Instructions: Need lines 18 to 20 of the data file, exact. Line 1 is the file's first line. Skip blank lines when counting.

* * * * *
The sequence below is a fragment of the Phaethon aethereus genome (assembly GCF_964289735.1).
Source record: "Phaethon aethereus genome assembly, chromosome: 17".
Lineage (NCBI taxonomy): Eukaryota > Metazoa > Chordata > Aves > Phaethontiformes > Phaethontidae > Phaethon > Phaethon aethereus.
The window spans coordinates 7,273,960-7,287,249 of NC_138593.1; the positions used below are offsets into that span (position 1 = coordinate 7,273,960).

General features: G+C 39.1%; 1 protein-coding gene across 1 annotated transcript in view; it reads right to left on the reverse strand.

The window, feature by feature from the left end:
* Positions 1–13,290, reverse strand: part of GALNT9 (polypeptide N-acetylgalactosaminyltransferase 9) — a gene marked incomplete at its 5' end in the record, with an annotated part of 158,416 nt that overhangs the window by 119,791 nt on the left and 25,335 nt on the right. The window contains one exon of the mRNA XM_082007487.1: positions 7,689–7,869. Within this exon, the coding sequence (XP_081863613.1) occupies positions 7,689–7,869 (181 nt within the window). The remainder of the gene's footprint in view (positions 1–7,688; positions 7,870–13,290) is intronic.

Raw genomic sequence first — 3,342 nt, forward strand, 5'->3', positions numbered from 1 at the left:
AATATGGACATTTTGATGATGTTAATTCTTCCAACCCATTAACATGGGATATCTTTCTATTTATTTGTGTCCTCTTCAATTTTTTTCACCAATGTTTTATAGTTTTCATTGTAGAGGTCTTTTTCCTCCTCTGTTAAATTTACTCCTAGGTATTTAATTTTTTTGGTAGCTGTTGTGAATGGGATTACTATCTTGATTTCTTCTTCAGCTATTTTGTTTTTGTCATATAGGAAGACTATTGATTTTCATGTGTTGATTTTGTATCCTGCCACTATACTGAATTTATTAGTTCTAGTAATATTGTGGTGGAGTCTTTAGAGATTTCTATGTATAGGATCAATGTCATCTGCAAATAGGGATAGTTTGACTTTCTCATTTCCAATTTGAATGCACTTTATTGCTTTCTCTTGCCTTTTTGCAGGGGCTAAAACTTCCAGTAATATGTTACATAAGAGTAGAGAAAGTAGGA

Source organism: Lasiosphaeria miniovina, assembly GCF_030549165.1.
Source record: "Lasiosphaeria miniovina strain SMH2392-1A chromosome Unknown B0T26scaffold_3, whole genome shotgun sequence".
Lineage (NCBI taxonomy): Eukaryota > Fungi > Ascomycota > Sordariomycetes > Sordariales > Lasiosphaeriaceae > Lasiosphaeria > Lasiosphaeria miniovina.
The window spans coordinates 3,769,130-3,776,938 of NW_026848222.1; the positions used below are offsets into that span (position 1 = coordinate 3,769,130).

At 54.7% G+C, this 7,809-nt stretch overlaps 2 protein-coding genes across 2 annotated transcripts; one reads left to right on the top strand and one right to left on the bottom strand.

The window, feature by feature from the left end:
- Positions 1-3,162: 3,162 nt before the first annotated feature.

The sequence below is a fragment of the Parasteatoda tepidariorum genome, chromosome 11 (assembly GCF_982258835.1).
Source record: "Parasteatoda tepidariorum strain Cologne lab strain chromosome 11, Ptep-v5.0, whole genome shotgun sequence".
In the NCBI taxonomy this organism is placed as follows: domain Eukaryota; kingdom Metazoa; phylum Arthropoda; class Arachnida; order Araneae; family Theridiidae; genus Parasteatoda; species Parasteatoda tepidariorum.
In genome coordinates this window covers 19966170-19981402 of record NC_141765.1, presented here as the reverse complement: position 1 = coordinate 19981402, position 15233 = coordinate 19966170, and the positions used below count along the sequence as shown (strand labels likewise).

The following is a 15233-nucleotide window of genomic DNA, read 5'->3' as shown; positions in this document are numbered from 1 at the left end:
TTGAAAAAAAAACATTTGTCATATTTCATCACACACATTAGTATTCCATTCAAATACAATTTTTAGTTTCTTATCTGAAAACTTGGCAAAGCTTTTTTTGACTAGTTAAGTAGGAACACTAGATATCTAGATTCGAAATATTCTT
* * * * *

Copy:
Source record: "Parasteatoda tepidariorum strain Cologne lab strain chromosome 11, Ptep-v5.0, whole genome shotgun sequence".
In the NCBI taxonomy this organism is placed as follows: domain Eukaryota; kingdom Metazoa; phylum Arthropoda; class Arachnida; order Araneae; family Theridiidae; genus Parasteatoda; species Parasteatoda tepidariorum.
In genome coordinates this window covers 19966170-19981402 of record NC_141765.1, presented here as the reverse complement: position 1 = coordinate 19981402, position 15233 = coordinate 19966170, and the positions used below count along the sequence as shown (strand labels likewise).